6. The failure of the developer to include a 20’ setback from the curb to the face of the buildings for all of the street-front structures, regardless of the fact this requirement has been reiterated numerous times over the two years this has project has been up for review. Projects approved in the past (such as The Spectrum, The Broadway, The Read Building, The Flower Building) did not enforce this standard, and it is difficult for two people, walking in opposite directions, to pass one another comfortably.
7. The trash bay/pickup site on West Street could cause traffic back up and delays, dependent upon the scheduled trash pick-up time. This should be internal to the project and not on a through street.
The last minute changes offered by the development team are an obvious, and appalling, attempt to win approval from the City Council. These changes should have been made prior to their sixth submission, which they tendered on July 24, 2015, and not come trickling in as the proposal goes through the approval process. Additionally, the changes are not available to the public prior to the Public Hearings, which seems to be an unscrupulous attempt by the development team to blindside those of us who are truly interested in the outcome of this.
Yes, the voluntary concessions (to include money for the schools and library, a space for the arts, safety improvements at two bike trail crossings, and more) being proffered by the developer in an effort to garner approval are nice, but do they truly offset the problems/additional expenses a development of this size may bring?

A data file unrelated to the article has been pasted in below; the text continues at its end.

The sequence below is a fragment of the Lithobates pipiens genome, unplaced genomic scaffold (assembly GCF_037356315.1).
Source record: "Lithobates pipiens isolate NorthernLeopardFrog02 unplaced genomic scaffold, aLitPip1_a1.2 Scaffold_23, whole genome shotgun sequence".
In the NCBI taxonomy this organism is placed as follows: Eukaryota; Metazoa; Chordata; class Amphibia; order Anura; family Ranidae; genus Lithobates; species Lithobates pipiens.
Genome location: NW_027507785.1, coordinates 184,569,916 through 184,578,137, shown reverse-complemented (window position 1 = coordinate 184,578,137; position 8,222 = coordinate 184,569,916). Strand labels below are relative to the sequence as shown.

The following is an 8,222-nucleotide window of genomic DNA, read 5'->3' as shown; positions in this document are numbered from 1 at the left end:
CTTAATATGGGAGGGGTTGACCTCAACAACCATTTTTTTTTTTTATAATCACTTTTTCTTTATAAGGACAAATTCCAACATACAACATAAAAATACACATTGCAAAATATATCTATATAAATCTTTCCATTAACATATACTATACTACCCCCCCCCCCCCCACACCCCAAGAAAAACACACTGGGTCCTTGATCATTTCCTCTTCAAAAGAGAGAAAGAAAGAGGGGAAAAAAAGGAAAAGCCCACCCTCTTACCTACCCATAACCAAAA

Closely review the comments made by each of the boards and commissions, most of which are comprised of members appointed by you, the City Council, and consider if their concerns are being addressed.
I implore you to look past the glamor and glitz of a fancy new project replacing buildings many consider to be an eye sore and consider the overall impact this will have in both the near and distant future. Consider the projects currently under construction and the ones recently submitted. Ask yourself how you want this city to look 20 years down the road: Do you envision 5-story and taller mixed use buildings from the western edge of the city all the way down Broad Street to Washington Street, with the accompanying gridlock to go with them?
Please vote NO on Mason Row on December 14.